What a grand jury does, and why the Darren Wilson case was unusual

Joy, Peter

Peter A. Joy, JD, Henry Hitchcock Professor of Law

Now that the grand jury has decided not to indict Officer Darren Wilson in the shooting death of Michael Brown, an unarmed 18-year old man, there remain many questions about this grand jury and generally about the use of grand juries in the United States.

The fact that twelve randomly picked impartial citizens played such a key role in the matter is a unique feature of the criminal justice system in the US.

The US Constitution and all state constitutions provide for grand juries. In federal criminal cases, federal grand juries consisting of sixteen to twenty-three members make all decisions to indict, and at least twelve grand jurors are necessary in an indictment, commonly called a “true bill.”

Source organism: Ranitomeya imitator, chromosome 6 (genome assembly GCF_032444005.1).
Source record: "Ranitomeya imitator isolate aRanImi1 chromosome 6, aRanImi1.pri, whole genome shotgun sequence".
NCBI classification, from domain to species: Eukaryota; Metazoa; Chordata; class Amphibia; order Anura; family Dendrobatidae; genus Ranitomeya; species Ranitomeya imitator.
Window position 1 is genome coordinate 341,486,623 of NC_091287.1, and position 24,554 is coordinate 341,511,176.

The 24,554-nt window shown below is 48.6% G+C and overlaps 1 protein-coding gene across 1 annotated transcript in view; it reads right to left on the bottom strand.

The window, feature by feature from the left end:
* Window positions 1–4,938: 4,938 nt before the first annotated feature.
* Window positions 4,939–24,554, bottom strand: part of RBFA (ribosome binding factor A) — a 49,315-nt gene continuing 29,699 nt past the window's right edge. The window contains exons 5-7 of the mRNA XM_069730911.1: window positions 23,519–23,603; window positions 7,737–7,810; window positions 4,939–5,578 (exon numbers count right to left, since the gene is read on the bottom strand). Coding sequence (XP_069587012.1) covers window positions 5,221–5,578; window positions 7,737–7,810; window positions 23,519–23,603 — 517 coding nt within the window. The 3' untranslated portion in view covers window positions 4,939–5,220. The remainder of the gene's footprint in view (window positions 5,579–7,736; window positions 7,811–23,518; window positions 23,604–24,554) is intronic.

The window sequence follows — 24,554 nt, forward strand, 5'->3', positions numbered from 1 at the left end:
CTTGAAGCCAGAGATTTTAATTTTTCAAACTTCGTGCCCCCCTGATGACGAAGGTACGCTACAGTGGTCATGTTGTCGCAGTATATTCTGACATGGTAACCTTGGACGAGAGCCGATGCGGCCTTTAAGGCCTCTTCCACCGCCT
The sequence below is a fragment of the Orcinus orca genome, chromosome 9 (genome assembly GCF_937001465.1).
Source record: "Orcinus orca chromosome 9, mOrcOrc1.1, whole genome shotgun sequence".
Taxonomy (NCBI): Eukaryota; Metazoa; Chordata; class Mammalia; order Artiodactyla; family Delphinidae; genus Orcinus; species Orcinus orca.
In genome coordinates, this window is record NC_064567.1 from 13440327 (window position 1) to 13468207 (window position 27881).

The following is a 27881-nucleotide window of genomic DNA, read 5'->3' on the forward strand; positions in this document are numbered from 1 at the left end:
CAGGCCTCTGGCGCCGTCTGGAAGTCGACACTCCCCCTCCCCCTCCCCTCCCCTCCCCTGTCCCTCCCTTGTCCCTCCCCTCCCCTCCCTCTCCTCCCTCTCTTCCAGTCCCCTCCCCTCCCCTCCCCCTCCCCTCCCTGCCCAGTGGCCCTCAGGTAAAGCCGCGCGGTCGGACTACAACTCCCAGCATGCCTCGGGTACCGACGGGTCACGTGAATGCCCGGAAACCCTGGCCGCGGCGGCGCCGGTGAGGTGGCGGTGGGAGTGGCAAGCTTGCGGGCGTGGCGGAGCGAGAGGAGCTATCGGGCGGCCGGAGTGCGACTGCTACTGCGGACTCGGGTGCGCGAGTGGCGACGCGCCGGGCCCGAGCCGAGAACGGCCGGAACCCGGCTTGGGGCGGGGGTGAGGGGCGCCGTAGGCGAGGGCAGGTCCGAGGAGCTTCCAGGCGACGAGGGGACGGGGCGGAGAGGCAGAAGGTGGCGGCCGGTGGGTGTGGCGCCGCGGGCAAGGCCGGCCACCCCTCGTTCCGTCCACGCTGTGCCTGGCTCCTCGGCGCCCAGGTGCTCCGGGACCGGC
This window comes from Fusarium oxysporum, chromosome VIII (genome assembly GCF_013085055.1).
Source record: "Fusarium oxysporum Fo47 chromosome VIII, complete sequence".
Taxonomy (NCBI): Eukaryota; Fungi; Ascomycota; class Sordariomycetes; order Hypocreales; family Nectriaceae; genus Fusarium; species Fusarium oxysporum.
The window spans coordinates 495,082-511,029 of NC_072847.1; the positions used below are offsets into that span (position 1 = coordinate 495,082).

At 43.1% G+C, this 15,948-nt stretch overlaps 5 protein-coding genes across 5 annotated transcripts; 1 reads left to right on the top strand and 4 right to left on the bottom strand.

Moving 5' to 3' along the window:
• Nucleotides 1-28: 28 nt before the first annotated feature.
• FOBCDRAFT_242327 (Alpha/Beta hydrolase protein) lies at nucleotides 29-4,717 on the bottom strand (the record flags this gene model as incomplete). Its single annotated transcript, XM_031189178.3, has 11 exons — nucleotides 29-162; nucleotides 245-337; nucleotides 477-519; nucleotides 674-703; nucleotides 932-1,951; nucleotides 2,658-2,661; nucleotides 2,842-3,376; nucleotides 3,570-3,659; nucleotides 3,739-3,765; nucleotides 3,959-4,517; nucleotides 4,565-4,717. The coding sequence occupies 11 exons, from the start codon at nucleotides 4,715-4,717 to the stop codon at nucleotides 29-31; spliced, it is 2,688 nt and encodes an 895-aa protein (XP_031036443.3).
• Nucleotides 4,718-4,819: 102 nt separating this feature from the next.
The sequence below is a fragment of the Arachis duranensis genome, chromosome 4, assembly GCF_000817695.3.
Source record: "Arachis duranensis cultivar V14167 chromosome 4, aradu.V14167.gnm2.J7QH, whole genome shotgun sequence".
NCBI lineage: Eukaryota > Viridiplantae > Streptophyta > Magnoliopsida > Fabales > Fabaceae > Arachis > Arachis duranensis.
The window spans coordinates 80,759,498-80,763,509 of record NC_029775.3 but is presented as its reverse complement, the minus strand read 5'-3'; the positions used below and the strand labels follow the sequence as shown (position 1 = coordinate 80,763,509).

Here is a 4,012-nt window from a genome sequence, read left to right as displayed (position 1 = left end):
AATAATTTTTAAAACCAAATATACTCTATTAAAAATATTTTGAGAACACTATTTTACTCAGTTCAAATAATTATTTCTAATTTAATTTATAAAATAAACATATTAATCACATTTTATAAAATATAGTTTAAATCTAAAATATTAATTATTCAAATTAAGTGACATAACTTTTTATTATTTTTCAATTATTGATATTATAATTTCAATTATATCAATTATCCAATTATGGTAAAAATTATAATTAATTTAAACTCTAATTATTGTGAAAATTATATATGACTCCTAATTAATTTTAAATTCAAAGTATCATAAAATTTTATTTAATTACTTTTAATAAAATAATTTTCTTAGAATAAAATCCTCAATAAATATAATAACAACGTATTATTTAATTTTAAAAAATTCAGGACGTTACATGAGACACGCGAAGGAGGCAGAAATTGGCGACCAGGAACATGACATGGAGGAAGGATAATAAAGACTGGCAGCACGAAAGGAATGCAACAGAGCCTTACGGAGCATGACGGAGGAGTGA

Provisions in state constitutions vary in terms of the size of grand juries. The Missouri Constitution calls for a twelve member grand jury, nine of which must concur in an indictment.

Grand jurors in St Louis County are chosen from the same jury pool as trial jurors. A judge selects the grand jurors, and the judge tries to ensure that jurors are representative of the community.

The grand jurors who heard the case involving Michael Brown’s death were chosen in May, long before his death in August.

The judge chose nine white jurors and three African American jurors. Seven jurors were men and five jurors were women. They were from all parts of St Louis County, and the percentage of African Americans (25%) on the grand jury roughly equals the percentage of African Americans (24%) in St Louis County. The grand jury’s term was originally four months long – the normal term – but a judge extended the term in order for the grand jury to consider possible charges against Darren Wilson.

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